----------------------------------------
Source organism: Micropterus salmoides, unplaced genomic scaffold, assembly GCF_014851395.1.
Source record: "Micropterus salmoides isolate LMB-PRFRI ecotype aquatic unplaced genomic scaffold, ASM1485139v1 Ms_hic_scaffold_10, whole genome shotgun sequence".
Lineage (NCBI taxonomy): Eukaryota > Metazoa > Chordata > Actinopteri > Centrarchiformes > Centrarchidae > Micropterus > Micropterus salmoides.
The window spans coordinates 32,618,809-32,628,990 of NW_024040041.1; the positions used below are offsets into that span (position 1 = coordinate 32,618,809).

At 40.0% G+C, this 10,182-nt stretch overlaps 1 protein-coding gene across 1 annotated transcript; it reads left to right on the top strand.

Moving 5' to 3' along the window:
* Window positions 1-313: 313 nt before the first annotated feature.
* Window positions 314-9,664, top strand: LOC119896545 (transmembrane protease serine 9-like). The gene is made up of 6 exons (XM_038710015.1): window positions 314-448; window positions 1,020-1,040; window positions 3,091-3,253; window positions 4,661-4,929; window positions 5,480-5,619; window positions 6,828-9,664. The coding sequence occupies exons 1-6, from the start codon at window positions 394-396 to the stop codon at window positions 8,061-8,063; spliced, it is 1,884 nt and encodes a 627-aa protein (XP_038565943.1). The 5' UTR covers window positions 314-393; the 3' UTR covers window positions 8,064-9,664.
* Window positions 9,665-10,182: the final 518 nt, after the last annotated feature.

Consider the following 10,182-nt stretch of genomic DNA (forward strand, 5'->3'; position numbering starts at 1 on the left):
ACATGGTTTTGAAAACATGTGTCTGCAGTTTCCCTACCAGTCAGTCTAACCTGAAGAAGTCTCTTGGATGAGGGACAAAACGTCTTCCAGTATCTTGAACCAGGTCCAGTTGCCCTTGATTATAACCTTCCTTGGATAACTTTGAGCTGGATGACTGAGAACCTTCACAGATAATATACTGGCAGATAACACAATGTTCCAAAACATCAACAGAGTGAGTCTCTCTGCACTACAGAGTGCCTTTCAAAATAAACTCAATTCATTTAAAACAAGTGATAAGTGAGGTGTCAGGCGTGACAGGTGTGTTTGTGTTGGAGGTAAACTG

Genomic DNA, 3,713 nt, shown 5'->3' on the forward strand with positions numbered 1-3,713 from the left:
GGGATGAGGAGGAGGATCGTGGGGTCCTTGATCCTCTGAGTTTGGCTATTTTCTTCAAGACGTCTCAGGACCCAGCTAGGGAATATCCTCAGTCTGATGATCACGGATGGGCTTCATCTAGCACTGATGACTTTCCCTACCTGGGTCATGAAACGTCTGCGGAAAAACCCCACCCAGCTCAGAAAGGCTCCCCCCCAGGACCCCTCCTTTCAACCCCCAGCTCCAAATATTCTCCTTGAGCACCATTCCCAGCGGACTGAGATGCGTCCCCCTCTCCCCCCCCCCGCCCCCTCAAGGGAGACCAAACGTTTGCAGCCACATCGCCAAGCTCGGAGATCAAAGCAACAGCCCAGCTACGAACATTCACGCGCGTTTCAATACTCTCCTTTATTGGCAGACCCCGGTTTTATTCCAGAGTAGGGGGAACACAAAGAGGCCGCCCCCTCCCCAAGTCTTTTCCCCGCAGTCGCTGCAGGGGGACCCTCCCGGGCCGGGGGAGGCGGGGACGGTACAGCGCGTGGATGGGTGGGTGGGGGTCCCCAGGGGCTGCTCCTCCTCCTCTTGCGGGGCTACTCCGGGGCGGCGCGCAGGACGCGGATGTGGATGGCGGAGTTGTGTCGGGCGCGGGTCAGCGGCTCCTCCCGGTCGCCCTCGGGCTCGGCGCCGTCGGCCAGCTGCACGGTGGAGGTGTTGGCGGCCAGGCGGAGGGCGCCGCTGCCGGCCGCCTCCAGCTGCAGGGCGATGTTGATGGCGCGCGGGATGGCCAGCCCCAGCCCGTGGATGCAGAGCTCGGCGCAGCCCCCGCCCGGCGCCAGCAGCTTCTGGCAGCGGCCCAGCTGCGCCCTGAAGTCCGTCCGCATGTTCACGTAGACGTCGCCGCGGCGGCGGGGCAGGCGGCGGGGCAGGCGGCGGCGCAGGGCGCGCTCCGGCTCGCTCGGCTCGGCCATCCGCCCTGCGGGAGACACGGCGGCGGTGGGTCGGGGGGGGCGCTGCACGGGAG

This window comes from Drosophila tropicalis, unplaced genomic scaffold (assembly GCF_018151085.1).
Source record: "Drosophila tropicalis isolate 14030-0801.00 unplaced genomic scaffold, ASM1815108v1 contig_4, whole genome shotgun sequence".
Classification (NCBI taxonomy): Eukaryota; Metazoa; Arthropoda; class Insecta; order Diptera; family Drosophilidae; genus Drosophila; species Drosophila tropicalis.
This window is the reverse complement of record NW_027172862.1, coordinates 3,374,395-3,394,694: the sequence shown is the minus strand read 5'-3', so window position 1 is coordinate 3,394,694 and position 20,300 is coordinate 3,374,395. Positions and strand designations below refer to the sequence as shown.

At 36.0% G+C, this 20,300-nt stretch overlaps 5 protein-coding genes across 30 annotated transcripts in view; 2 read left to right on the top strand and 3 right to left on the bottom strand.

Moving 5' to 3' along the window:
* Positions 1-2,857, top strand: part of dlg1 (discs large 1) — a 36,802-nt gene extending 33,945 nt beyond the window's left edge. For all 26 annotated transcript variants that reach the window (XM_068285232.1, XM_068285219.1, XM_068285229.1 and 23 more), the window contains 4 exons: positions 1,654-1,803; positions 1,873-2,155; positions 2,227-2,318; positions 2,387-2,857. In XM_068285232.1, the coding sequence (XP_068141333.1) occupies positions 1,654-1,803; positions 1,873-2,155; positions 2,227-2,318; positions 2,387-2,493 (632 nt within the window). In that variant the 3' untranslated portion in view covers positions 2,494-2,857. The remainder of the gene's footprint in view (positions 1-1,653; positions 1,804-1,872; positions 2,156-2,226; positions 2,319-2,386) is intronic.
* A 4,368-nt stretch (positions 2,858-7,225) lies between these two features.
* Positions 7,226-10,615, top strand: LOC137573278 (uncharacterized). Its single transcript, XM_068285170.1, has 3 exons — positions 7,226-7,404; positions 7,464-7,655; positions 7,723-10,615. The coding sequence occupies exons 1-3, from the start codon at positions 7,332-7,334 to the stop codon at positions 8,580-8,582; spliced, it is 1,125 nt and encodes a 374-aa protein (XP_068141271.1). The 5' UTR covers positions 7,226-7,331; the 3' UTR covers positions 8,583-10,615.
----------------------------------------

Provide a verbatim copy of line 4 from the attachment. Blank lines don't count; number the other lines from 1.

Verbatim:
The window spans coordinates 32,618,809-32,628,990 of NW_024040041.1; the positions used below are offsets into that span (position 1 = coordinate 32,618,809).